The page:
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Of food, technology, movies, music, and travel—or whatever else strikes my fancy


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BlacKkKlansman

This new Spike Lee film is based on a true story. In the early 1970s, Colorado Springs’ first African-American police detective, Ron Stallworth, inadvertently begins an undercover operation into the KKK when his request for documents leads to regular phone calls with the organization. When it comes time to actually meet with members of the group, a white detective is conscripted to pretend to be him.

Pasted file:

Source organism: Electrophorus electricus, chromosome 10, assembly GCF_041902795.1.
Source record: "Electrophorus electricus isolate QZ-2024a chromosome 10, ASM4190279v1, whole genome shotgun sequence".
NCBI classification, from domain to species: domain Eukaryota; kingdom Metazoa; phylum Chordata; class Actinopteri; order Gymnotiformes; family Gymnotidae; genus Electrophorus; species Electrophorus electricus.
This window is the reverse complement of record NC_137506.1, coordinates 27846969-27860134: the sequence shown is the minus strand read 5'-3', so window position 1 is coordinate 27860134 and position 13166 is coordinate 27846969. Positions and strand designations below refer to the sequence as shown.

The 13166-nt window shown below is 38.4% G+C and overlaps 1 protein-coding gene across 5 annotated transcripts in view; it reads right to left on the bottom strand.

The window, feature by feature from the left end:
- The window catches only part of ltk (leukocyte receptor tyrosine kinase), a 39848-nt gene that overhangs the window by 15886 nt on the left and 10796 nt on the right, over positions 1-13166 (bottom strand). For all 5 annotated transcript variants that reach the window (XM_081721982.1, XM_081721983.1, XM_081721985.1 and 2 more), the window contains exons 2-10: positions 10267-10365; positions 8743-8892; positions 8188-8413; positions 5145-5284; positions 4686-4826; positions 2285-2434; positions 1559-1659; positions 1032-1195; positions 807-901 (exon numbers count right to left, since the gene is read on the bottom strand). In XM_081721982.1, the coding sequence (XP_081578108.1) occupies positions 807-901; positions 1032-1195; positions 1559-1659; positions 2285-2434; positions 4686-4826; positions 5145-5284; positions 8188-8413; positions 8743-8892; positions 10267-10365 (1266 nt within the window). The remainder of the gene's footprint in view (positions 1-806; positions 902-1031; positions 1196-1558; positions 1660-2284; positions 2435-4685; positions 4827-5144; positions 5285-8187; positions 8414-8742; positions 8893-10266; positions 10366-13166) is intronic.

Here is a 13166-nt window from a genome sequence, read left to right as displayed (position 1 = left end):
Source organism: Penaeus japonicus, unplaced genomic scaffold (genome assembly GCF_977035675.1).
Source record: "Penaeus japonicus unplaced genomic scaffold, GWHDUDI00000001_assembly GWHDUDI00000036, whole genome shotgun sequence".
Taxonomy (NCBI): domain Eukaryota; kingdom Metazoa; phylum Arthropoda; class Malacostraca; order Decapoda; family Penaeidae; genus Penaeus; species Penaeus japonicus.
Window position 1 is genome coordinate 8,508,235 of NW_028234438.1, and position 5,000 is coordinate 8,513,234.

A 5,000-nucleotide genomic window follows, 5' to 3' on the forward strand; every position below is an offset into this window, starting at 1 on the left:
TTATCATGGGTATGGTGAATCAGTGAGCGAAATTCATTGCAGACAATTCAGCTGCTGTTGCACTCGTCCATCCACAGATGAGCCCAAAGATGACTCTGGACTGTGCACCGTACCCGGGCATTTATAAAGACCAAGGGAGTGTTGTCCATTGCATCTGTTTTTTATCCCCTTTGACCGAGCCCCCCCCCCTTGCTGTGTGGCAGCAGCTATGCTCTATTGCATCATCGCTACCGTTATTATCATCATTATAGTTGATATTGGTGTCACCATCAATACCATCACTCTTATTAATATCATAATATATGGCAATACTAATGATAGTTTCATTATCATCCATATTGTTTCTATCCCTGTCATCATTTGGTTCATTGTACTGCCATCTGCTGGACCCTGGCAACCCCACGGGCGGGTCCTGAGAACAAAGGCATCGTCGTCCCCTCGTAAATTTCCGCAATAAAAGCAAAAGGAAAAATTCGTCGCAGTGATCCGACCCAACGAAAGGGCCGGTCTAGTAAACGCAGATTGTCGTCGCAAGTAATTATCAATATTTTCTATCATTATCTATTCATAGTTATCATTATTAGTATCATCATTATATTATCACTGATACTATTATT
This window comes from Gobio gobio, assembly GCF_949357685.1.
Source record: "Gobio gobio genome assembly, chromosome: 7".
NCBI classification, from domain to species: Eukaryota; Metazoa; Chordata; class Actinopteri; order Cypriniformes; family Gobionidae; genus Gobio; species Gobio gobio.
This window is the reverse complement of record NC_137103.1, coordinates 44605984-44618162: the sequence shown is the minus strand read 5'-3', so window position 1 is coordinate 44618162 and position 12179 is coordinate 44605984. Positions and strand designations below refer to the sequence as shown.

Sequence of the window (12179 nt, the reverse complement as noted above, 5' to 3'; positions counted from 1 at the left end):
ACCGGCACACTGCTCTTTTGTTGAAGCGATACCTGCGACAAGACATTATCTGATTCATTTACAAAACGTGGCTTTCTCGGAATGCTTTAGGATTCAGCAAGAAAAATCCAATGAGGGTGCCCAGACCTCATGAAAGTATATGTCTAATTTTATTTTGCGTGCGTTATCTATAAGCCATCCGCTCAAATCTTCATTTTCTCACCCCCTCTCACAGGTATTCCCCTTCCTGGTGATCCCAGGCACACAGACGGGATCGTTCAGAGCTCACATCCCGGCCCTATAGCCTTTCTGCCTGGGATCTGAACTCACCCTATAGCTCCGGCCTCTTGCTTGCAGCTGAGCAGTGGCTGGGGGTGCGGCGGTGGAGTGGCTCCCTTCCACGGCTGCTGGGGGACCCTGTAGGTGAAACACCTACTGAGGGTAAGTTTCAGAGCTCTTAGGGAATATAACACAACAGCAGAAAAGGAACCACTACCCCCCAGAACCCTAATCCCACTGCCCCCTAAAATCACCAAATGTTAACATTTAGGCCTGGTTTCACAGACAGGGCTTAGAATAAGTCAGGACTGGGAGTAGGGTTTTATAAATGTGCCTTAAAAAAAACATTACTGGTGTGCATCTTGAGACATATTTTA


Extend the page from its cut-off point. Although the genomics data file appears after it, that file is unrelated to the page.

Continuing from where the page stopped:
I went in knowing generally that Spike Lee had “dramatized” the real-life story somewhat, but no details. I looked that up afterward. I couldn’t quibble with his additions, as they did make for a more engaging story—and allowed for more interesting roles for women. But what’s particularly interesting is that some of the more outlandish scenes actually did happen.

The movie is as humorous as the trailer suggests, but it’s not flippant. There are moments when the horror of white supremacy is made very real. And while the movie has a very 70s look and feel, the references to today are overt. The final scenes, jumping ahead to Charlottesville, left the whole theatre dead silent.

This is a movie worth seeing.